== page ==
“I can tell you he’s an American,” declares FBI Agent Vincent Serra (Guy Pearce), with absolutely unmerited confidence, upon hearing the voice of [checks notes]… Liam Neeson. No disrespect intended to Mr. Neeson, mind you, who’s one of the world’s finest movie-star actors and cinema’s current most dependable old-man ass-kicker. But he sounds about as American as Sean Connery. In a movie where at least three of the leads—Pearce, Neeson, and Ray Stevenson—adopt fake American accents, Neeson’s is, impressively, the least convincing. And that’s taking into account the scene in which Stevenson’s Texas lawman, taking incoming gunfire, yells “LAHV shootuh! Lahv shootuh!”
Neeson plays Alex Lewis, a hitman who’s having memory problems. Notes written to himself on his arms help—a trick borrowed from costar Pearce’s character in Memento—but really, it’s time to retire. And perhaps in real life, hitmen can. But in the movies, they always get forced into one last job, even when it’s clear their employers’ money would be much better spent on somebody who, y’know, still likes doing the thing they’re good at. Instead, suddenly conscientious Alex gets pressured into taking a contract, recoils when it involves a kid, and decides to spend the rest of his short, terminally ill life taking out those who made him do it before the cops and feds can.
Memory is officially a remake of a Belgian movie released in the U.S. as The Memory Of A Killer, based on the Dutch novel The Alzheimer Case. Maintaining the original’s underage sex ring plot and relocating it to Texas and Mexico allows Memory to take on the two biggest conservative bugaboos-du-jour: pedophilia and the border. And in typical action movie fashion, it suggests rather unambiguously that rogue hitmen are better at taking care of society’s problems than incompetent and compromised law enforcement. Not that you should think too hard about the movie’s politics, because it doesn’t seem like anyone involved in making it did.
While his political ear may not be astute, director Martin Campbell, like Neeson’s character, used to be one of the best in his field. An expert at crafting expensive, nail-biting action scenes surrounding iconic, super-heroic characters, he brought style and tension to bear in his James Bond, Zorro, and yes, Green Lantern movies. (Even Ryan Reynolds underrates that last one.) Hell, Vertical Limit, a movie with no memorable characters whatsoever, works only because of the insane amounts of danger into which Campbell hurls his onscreen cast. When it comes to more story-based exploits of men with guns, however, he’s occasionally as adrift as his latest protagonist.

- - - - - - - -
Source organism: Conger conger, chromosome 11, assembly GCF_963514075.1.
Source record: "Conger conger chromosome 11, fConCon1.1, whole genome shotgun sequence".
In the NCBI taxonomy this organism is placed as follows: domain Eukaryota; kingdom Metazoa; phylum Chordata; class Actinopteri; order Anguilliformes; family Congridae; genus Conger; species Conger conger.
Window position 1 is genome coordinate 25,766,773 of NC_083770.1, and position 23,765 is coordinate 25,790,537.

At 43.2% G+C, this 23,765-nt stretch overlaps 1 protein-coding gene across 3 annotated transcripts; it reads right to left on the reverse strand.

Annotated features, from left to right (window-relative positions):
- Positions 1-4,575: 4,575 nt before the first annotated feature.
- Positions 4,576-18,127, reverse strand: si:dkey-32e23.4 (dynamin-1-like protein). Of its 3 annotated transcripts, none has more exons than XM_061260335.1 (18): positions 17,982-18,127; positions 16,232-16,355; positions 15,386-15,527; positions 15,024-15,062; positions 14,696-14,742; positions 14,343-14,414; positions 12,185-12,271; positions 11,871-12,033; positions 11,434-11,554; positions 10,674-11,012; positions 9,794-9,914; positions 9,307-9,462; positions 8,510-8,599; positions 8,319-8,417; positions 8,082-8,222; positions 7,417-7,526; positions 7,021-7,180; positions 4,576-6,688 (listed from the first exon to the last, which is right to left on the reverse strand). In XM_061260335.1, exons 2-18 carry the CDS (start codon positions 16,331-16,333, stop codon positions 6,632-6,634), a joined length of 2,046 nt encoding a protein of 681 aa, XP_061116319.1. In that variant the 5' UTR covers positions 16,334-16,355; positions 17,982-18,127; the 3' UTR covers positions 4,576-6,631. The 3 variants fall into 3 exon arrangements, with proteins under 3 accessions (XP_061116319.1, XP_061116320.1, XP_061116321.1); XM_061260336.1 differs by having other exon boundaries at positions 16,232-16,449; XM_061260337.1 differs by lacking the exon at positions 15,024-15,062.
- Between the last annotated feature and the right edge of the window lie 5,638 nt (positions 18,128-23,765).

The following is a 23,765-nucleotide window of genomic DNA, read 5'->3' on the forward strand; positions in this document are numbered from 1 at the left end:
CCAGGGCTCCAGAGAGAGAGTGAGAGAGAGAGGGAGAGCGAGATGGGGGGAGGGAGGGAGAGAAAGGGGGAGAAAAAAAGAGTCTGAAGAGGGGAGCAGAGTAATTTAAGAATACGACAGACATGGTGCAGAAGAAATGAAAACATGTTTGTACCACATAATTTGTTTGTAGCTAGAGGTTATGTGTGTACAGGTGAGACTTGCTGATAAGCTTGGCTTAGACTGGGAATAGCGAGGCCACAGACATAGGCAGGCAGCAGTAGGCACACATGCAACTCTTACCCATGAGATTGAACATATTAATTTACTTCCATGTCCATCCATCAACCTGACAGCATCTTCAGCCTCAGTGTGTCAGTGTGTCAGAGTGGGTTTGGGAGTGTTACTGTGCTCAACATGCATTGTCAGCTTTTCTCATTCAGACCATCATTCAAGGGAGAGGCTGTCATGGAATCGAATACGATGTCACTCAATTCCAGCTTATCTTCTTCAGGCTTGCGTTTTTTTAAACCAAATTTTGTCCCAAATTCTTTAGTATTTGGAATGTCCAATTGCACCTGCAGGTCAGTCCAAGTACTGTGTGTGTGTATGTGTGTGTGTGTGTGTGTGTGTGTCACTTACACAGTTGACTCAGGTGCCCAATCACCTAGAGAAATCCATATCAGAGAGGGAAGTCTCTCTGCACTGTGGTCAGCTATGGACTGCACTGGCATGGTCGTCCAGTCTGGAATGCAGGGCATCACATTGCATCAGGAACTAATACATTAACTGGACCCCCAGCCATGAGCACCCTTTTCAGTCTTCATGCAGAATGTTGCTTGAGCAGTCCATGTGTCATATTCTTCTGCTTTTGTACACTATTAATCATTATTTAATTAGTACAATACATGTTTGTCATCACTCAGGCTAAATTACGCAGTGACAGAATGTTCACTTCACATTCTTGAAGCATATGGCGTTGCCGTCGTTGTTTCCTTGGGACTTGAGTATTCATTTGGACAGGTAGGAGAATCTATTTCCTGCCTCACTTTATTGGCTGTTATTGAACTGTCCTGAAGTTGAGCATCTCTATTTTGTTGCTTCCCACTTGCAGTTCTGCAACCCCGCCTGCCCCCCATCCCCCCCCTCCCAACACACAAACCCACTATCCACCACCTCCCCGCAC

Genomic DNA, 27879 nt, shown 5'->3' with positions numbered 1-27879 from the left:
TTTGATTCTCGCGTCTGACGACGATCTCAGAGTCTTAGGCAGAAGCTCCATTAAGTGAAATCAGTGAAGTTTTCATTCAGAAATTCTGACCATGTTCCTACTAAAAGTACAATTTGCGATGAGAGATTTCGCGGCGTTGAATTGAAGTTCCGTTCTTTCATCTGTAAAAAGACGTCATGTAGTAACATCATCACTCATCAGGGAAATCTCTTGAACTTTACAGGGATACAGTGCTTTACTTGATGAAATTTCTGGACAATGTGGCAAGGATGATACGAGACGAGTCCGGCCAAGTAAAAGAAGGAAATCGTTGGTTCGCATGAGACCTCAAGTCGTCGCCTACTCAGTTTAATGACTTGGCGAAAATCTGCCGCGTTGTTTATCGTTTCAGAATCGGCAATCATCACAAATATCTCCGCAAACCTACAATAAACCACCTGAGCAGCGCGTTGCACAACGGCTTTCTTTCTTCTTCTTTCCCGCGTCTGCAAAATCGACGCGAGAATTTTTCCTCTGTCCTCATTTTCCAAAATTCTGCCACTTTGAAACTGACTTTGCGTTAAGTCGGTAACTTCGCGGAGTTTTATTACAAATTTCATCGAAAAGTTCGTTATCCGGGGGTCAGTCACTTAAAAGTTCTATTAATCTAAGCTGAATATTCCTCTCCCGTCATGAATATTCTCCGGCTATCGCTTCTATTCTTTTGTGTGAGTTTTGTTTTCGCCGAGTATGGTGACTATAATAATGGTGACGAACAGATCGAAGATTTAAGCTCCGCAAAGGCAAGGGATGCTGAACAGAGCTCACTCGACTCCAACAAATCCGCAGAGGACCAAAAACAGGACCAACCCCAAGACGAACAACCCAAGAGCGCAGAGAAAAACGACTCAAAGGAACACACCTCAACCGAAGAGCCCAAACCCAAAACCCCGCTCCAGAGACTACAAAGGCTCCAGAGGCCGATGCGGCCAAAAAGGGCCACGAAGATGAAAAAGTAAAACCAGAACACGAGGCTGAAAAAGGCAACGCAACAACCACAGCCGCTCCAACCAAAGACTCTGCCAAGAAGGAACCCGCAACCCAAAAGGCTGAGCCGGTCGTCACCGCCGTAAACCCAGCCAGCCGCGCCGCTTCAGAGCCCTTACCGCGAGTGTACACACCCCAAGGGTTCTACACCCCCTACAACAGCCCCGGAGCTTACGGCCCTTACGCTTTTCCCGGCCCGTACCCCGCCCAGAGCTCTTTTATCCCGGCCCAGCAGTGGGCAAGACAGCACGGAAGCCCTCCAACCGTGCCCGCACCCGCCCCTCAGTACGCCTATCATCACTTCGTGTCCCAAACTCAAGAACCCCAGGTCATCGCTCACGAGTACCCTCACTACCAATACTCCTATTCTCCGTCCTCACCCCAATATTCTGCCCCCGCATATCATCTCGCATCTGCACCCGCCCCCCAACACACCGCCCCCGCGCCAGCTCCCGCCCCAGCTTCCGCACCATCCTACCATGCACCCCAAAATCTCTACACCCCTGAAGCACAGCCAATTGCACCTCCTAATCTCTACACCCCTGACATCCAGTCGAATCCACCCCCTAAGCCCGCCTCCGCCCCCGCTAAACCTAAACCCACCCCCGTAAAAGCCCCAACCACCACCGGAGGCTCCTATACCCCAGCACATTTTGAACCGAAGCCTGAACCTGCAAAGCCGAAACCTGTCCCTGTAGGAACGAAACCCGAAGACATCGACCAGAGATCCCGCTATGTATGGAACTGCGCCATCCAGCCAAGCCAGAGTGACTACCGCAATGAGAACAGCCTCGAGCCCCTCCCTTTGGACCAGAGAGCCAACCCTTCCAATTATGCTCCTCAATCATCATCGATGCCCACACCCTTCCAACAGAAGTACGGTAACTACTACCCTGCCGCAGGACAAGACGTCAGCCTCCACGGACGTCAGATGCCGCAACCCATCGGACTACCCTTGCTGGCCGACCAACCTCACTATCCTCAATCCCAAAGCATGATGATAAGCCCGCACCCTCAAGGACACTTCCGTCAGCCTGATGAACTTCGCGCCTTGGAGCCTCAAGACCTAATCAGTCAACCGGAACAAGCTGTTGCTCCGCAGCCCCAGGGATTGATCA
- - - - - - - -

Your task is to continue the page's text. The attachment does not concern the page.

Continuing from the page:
Simply put, the director’s urge to make a big action movie here is as palpable as his lack of a mega-budget to do so. Neeson’s frail older hitman still manages to effortlessly smash heads through windows, and shatter a toilet by throwing a bad guy into it—and in something like a Bad Boys movie, this would all fit the tone, as would Neeson’s disinterest in learning accents. But they stick out as anomalies in Memory, which otherwise tries to be a grounded thriller. That’s even as Campbell clearly gets the most joy out of shooting decadent boat parties, and fancy indoor swimming pools that look like something out of an alien world.
Neeson’s attachment undoubtedly got the movie greenlit, but one of the virtues of its source material, The Memory Of A Killer, is the opportunity its characters give all of the actors to create roles largely from scratch, at least for most American audiences. Pearce, in hair and wardrobe apparently purloined from the Beastie Boys’ “Sabotage” video, does his best to de-glam, at least. But Campbell still films his stars like stars, and Neeson’s supposed dementia doesn’t affect the plot anywhere near as much as it should.
There’s never a moment when anyone might think he risks looking genuinely embarrassing in the way that all Alzheimer’s patients do at one point or another. You could substitute almost any disability, injury, or even phobia into the script and the plot wouldn’t change much. On the other hand, exchanging Ray Stevenson into the lead role might have been more interesting, as he really does look his age in this, while Neeson, more than a decade his elder, continues to defy it.
Nonetheless, it’d be nice to think that the forgettable nature of Memory was a deliberate irony. Then we could grant it bonus points for cleverness, rather than an average grade for just being bland.